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James Sharman, Menzies Institute for Medical Research, University of Tasmania, Hobart, Australia

Posted on 11/07/2018

Our latest “What’s on my desk” comes from Prof. James Sharman, Menzies Institute for Medical Research, Hobart, Tasmania, Australia (winner of the ISH 2018) Distinguished Mentor Award).

James SharmanManuscript:

Atrial Fibrillation Detection During 24-Hour Ambulatory Blood Pressure Monitoring Comparison With 24-Hour Electrocardiography

Anastasios Kollias, Antonios Destounis, Petros Kalogeropoulos, Konstantinos G. Kyriakoulis, Angeliki Ntineri, George S. Stergiou

© 2018 American Heart Association, Inc.

Hypertension is available at http://hyper.ahajournals.org DOI: 10.1161/HYPERTENSIONAHA.117.10797

 

 

 Why I selected this manuscript?

Atrial fibrillation (AF) is a common arrhythmia of older people that increases risk for stroke, but the condition can often go unrecognized, and there is a need for better community screening methods. Conventional automated blood pressure devices generally have trouble measuring blood pressure accurately when an individual has an irregular heart beat such as AF. However, special blood pressure devices have been developed to try and recognise AF. This nicely conducted study by Dr Kollias and colleagues tested the ability of a novel 24 hour blood pressure device to detect AF in elderly people by simultaneous comparison with the reference standard of continuous ECG monitoring. The blood pressure device performed exceptionally well in detecting AF, albeit with some false-positives that suggest some further refining may be needed. In any case, the findings support the hypothesis put forward by the investigators, that routine blood pressure monitoring offers an additional opportunity to screen for AF in older people.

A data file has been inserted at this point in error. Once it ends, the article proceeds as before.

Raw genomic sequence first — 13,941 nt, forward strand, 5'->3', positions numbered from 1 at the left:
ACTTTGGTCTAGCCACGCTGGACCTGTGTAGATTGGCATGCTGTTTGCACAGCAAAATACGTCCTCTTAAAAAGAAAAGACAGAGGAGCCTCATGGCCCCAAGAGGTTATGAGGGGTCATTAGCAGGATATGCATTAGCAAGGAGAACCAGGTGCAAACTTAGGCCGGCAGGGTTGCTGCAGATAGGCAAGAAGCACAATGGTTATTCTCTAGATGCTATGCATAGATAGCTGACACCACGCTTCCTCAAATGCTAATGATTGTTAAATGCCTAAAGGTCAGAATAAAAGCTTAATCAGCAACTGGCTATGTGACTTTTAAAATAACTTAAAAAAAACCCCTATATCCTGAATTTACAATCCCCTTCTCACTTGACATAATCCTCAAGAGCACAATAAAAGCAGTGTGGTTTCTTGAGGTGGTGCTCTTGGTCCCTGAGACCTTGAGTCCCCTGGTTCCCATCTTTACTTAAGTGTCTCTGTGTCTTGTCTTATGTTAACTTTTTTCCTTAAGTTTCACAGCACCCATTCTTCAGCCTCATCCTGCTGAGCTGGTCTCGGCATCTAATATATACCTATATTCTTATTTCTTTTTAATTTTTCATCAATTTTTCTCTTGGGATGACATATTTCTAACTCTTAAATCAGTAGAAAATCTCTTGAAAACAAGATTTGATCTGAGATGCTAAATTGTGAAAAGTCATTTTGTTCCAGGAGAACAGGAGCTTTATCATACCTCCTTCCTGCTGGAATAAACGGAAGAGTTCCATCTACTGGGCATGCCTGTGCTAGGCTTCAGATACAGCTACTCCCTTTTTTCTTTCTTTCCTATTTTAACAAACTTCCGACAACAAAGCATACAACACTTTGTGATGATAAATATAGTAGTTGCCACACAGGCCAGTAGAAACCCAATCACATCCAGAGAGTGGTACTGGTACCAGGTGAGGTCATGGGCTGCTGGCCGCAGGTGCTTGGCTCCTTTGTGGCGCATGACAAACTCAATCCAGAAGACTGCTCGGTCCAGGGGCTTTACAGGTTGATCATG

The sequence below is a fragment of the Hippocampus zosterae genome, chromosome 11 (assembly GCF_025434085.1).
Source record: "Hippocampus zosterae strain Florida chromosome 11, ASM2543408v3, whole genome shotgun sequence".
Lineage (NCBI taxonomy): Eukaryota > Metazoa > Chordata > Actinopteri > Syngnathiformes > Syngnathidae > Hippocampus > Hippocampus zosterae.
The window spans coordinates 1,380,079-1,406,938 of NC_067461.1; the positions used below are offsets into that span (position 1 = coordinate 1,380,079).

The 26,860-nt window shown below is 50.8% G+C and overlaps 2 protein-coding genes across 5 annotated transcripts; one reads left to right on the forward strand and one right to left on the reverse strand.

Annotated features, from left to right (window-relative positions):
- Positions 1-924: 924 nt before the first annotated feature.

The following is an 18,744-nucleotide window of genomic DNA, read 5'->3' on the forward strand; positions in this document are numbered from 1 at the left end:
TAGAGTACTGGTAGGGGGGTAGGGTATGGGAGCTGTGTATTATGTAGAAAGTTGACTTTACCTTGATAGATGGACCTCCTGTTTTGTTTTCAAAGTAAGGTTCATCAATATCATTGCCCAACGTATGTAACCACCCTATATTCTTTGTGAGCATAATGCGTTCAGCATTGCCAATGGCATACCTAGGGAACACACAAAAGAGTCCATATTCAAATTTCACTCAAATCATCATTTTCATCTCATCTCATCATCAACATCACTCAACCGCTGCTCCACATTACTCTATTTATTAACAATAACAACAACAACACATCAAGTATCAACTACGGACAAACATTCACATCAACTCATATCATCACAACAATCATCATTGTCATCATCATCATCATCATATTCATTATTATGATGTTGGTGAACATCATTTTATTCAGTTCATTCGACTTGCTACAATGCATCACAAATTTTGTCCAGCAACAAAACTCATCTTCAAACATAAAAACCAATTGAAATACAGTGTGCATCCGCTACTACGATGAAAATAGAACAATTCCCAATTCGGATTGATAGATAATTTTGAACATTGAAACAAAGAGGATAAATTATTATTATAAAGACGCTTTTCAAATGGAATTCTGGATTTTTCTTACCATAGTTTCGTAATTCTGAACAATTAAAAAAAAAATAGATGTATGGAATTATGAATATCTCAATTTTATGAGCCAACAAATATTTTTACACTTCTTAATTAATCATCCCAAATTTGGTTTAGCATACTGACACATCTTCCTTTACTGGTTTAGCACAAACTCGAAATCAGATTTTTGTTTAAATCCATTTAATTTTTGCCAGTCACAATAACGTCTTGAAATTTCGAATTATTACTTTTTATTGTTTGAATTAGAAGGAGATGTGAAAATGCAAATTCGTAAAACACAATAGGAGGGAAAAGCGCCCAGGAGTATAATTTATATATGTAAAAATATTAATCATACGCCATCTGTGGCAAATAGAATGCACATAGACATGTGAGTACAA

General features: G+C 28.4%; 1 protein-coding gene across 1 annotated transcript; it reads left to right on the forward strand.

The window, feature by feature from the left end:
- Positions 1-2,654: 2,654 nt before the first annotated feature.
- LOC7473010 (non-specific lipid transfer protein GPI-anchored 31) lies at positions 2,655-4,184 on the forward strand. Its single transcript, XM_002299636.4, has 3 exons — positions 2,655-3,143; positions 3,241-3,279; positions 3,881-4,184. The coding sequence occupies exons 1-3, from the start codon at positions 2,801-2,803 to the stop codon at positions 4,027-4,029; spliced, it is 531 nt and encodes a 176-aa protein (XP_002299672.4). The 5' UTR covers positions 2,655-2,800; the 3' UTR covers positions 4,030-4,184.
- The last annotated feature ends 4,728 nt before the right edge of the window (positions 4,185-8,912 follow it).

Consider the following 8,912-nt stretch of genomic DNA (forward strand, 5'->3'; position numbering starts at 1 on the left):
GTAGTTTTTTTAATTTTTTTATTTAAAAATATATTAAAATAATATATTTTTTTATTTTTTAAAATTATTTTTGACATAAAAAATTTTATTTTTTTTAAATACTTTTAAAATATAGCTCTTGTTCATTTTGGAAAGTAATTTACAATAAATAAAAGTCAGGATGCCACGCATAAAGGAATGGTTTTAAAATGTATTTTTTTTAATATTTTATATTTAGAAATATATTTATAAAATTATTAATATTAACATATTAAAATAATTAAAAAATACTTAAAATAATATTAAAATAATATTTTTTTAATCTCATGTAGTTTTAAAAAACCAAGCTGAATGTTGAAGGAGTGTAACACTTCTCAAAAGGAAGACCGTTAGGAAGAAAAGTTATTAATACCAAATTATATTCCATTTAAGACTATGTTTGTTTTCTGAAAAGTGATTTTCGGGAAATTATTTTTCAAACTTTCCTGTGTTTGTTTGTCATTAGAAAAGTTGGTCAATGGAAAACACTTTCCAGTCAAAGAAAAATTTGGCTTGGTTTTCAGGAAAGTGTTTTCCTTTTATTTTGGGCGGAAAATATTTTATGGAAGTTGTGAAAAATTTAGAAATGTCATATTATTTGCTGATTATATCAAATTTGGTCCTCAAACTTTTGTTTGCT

The work piqued my interest because it is well conducted and has strong potential for clinical translation.

Professor Sharman is a clinical physiologist with special interest in accurate blood pressure measurement, ventricular-vascular interaction and exercise haemodynamics. He is a Senior Research Fellow and Deputy Director at the Menzies Institute for Medical Research, University of Tasmania, Hobart, Australia. He also heads the Blood Pressure Research Group and has undertaken some of the first studies to understand the physiology and clinical relevance of aortic blood pressure.

 

 

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